The following preparations for the seder should be made on Erev Shabbos: Roast the egg and z’roah (shankbone), check and clean lettuce leaves, chop the nuts for the charoses, and grate the horseradish. Food cooked for Shabbos and Yom Tov should be kosher L’Pesach and cooked in Pesachdik pots.
After chatzos (mid-day) on a regular Erev Pesach, one may not perform various melochos (e.g. shave, do laundry, etc. – Ed. We will learn more about this in a later lesson.) These halachos do not apply this year for Erev Shabbos is not Erev Pesach.
Friday Evening and Shabbos Day
Except for hamotzi, all meals should be eaten on Pesachdik utensils. These utensils should not be brought to the table until after all crumbs are cleared away. Alternatively, one may use disposable utensils. The procedure for hamotzi for all Shabbos meals is as follows: Use small fresh rolls for lechem mishnah (there are less crumbs with fresh rolls). Lechem mishnah should be placed on tissues on the table. Nothing Pesachdik should be on the table with the rolls. All the rolls should be eaten carefully over tissues, so that any remaining crumbs can be wrapped in the tissues and flushed. The table should then be cleared of all chometz. All disposable items (e.g. plastic tablecloth, plates, etc.) used with chometz should be discarded in a trash can. The rest of the Pesachdik meal should be served on Pesachdik or disposable dishes. For children who may leave crumbs, egg matzoh may be substituted. Because the brocha on egg matzoh is a matter of dispute, adults should use rolls for lechem mishnah. After making hamotzi and eating a k’zayis (olive-size piece) of the roll, adults may eat egg matzoh until the sof zman achilas chometz (deadline for eating chametz on Erev Pesach). On Shabbos Erev Pesach, regular matzoh may not be eaten by anyone except children under six. If one is concerned with eating any bread inside, one may eat outside on the porch or the backyard (if it is permissible to carry - i.e. within a reshus hayachid / private domain). Recite hamotzi, eat the rolls, then sweep the crumbs off the table and off the porch. One may not sweep the crumbs into the wind or out of an Eruv. One may finish the meal inside. Birchas Hamazon (bentching) should l’chatchila (preferably) be recited where the bread was eaten.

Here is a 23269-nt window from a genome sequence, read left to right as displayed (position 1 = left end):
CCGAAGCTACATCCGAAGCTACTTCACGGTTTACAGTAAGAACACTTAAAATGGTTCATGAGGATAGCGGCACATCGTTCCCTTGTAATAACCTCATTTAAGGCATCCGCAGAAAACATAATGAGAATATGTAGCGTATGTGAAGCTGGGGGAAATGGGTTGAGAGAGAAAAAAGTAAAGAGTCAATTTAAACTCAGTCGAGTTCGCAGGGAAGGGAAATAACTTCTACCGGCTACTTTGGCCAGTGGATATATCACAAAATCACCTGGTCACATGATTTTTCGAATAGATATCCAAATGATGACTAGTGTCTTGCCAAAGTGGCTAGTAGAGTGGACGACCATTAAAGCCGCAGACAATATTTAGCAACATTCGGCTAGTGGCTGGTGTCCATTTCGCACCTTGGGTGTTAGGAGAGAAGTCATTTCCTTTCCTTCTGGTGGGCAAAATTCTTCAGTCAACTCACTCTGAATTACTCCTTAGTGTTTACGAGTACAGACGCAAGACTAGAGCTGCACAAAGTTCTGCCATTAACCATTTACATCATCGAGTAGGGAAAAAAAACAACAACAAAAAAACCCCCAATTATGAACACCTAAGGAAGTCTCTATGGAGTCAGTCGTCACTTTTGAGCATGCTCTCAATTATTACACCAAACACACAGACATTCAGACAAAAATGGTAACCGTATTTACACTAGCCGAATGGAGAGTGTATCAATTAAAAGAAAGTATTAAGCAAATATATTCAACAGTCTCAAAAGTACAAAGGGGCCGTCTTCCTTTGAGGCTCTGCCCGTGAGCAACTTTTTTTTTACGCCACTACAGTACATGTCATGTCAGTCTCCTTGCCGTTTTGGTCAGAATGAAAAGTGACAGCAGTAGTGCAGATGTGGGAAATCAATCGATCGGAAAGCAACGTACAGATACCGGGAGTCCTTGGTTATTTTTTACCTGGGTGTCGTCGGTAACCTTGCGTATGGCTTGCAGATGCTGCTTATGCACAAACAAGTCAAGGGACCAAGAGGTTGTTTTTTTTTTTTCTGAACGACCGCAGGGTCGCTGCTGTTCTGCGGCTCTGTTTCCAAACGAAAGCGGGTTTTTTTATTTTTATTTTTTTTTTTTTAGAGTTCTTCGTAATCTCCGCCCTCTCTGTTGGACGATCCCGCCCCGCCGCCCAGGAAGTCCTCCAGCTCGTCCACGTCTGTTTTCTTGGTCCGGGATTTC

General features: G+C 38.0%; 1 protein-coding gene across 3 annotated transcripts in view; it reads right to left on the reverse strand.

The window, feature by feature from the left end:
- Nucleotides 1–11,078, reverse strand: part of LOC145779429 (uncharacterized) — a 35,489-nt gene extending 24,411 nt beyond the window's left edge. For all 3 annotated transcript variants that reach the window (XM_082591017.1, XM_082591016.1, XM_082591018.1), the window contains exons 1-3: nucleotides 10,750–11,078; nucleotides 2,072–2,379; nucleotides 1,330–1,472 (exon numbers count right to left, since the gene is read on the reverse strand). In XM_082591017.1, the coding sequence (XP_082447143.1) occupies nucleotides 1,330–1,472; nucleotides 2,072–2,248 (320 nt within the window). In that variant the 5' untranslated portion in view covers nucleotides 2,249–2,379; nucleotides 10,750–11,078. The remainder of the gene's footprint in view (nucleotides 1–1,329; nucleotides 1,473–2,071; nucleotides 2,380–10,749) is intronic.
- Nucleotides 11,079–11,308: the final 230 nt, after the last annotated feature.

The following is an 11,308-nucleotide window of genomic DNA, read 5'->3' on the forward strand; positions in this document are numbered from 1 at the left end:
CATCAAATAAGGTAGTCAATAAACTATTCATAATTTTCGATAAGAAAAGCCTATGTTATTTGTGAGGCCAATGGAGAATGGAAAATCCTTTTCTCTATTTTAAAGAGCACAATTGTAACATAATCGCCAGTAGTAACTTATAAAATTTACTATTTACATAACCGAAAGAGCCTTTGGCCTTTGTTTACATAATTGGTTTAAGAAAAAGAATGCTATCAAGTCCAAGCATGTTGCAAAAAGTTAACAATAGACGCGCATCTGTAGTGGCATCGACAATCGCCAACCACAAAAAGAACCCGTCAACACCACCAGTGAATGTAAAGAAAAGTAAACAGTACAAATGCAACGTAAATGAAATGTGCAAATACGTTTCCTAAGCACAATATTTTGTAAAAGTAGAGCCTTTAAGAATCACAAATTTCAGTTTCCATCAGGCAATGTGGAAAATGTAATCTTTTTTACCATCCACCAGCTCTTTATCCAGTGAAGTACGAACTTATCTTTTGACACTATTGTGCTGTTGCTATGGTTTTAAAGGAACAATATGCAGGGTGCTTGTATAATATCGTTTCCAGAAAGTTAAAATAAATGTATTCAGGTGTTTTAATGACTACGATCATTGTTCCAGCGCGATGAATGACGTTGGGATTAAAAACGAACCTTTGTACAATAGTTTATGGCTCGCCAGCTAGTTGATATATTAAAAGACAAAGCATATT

Shacharis on Shabbos morning should be scheduled earlier than usual because one must recite hamotzi on lechem mishnah before the sof zman achilas chometz (end of 4th halachic hour of the day). After disposing of all chometz, one must recite the same kol chamira that is usually said when burning the chometz (the second bitul). This must be done before the sof zman biur chometz (end of 5th halachic hour). It is recited even if it was already recited by mistake on Friday at the time of biur chometz. One may continue his Pesachdik meal and recite Birchas Hamazon after these times.